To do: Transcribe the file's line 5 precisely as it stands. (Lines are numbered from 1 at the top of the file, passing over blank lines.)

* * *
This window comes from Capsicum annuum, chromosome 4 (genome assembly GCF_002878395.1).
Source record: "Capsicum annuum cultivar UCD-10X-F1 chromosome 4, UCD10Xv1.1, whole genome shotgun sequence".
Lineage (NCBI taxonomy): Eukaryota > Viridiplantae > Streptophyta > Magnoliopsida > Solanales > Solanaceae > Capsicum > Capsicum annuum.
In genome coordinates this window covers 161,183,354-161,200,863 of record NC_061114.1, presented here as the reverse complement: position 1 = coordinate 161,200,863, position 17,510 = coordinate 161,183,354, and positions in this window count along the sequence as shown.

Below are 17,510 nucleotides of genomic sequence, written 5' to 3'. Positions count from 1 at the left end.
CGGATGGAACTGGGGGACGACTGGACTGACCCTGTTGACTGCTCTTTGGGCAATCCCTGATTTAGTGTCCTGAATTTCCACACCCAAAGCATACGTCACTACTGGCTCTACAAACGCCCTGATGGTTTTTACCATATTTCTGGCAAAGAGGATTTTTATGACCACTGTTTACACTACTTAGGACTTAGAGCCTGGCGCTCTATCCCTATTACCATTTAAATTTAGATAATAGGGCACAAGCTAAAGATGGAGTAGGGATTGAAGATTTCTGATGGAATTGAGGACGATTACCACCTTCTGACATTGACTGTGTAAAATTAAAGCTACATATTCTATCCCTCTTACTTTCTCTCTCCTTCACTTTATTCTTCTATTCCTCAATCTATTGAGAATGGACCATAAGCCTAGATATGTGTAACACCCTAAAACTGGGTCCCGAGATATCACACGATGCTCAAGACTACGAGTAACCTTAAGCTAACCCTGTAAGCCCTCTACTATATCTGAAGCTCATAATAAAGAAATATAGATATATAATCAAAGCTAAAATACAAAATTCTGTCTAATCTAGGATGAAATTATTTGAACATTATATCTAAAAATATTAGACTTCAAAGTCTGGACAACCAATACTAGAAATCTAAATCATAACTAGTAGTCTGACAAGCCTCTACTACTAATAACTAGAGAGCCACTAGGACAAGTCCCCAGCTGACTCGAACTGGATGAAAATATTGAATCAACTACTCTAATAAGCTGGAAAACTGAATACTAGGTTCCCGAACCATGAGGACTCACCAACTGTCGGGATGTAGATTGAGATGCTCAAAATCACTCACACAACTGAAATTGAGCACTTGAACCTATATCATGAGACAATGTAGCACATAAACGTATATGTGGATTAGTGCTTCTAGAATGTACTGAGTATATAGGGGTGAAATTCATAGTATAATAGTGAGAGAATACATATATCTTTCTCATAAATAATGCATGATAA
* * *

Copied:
Below are 17,510 nucleotides of genomic sequence, written 5' to 3'. Positions count from 1 at the left end.